One potential often missed in a large IT organization is the potential for us to lift up another person’s design skills.  Perhaps we are competitive, or perhaps sometimes, we figure that “it’s all the same anyway,” but a lot of IT project designers don’t want to show their designs to other folks.

But if I never look at your designs, how will I improve?  And if you never allow me to offer feedback to your design, how will you improve?

Artists get this right.  So do craftsmen.  Emphasis is placed on being recognized.  For that to happen, your design has to be in an understandable media, and has to be on display.  Not on a shelf where someone COULD go look at it if they want to, but on DISPLAY, where other folks have no choice but to see it. 

And then, not just to see it, but to compare, critique, appreciate, and exemplify.  There need to be design competitions, and the winning of a design competition should mean something tangible, like a greater chance of moving up or a bigger bonus or even public praise and acclaim.

Smaller companies that don’t have so many IT workers may not be able to participate, but they should be able to partake of the results.  Acclaim should extend beyond the walls.

We do have “showcase” apps in Microsoft IT, but only where it will sell a product or illustrate how to solve a problem with MS tools.  Not so much as a mandatory mechanism to bring out the best in IT design.

Otherwise, good design happens when a good designer accidentally has a good day or is accidentally assigned to a project that they would be good at.  I mean “accidentally” because something is either an expression of the system that produces it, or it is an accident of the combination of skilled people and a project that suits them.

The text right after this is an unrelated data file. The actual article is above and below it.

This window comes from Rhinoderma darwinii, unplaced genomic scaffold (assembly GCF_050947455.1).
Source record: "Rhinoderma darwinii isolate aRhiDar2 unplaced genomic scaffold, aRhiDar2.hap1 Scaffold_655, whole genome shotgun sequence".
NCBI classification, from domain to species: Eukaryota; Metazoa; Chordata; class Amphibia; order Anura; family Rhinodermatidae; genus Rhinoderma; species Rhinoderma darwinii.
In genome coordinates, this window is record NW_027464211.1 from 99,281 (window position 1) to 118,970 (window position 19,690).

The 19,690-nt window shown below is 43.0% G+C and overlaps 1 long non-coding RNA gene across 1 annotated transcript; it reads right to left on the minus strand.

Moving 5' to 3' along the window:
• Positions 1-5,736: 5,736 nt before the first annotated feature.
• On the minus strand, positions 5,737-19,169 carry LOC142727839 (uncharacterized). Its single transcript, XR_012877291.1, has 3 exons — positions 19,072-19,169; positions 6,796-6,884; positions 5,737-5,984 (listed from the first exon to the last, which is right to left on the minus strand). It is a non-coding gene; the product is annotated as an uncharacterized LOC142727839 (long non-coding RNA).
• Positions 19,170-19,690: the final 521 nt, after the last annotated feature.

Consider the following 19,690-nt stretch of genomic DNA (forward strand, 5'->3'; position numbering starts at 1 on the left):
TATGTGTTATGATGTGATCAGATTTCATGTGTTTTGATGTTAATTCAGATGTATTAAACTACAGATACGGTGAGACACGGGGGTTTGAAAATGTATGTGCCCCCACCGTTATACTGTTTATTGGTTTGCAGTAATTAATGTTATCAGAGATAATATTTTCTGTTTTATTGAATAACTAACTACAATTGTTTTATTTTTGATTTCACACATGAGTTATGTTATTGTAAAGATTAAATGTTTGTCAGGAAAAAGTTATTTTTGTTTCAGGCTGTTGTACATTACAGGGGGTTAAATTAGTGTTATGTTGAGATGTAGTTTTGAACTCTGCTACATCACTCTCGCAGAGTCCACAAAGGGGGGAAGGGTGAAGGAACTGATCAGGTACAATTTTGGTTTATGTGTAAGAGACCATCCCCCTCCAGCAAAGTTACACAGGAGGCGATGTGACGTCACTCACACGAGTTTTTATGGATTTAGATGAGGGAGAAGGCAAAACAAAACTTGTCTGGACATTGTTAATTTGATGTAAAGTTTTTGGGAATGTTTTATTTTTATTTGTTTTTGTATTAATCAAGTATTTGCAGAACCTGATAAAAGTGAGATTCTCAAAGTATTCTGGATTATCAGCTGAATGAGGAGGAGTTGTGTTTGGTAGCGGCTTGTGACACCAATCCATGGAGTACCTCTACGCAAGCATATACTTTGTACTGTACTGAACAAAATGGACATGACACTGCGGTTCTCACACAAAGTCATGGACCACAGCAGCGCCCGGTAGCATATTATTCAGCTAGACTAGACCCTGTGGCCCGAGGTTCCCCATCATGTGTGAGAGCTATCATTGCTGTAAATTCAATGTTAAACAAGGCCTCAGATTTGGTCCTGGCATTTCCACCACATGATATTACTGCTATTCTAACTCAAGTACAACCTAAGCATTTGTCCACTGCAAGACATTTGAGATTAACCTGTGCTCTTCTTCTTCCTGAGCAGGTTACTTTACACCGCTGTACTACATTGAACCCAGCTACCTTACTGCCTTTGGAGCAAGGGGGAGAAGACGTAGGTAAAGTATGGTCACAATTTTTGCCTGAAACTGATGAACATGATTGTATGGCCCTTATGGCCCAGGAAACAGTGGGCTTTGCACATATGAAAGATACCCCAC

Making good design a part of the system, reinforcing it, rewarding it, and heaping public praise and acclaim on those who practice it will go a long way towards making excellence in design a normal part of life.

By Nick Malik

Former CIO and present Strategic Architect, Nick Malik is a Seattle based business and technology advisor with over 30 years of professional experience in management, systems, and technology. He is the co-author of the influential paper "Perspectives on Enterprise Architecture" with Dr. Brian Cameron that effectively defined modern Enterprise Architecture practices, and he is frequent speaker at public gatherings on Enterprise Architecture and related topics. He coauthored a book on Visual Storytelling with Martin Sykes and Mark West titled "Stories That Move Mountains".

2 thoughts on “When good design is not an accident”
  1. Nice point.

    I recently asked for any sample of Beautiful Java Code, but didn’t get any replies.

    I maybe should instead have asked for any code that anyone has published that they don’t think is crap.

    It’s spurred me to publish something myself, which I’m doing (though, I admit, I’m polishing some concepts just for this exercise, which means that they weren’t up-to-scratch in the first place) – do you know of any code that’s published, that we can read, and that the author thinks is OK?

    And don’t get me started on sourceforge: I just can’t find great stuff; crucial here is documentation, and JavaDocs alone just don’t cut it.

    Does Microsoft have a place where they publish … well, not entire applications, but not just tutorial snippets either? And most important: does someone thing these postings are good?


  2. Try GotDotNet.  Another place would be a couple of the more visible open source systems (nUnit comes to mind, as does DotNetNuke).  With lots of hands in the code, good docs are a must.  Plus refactoring happens a lot.

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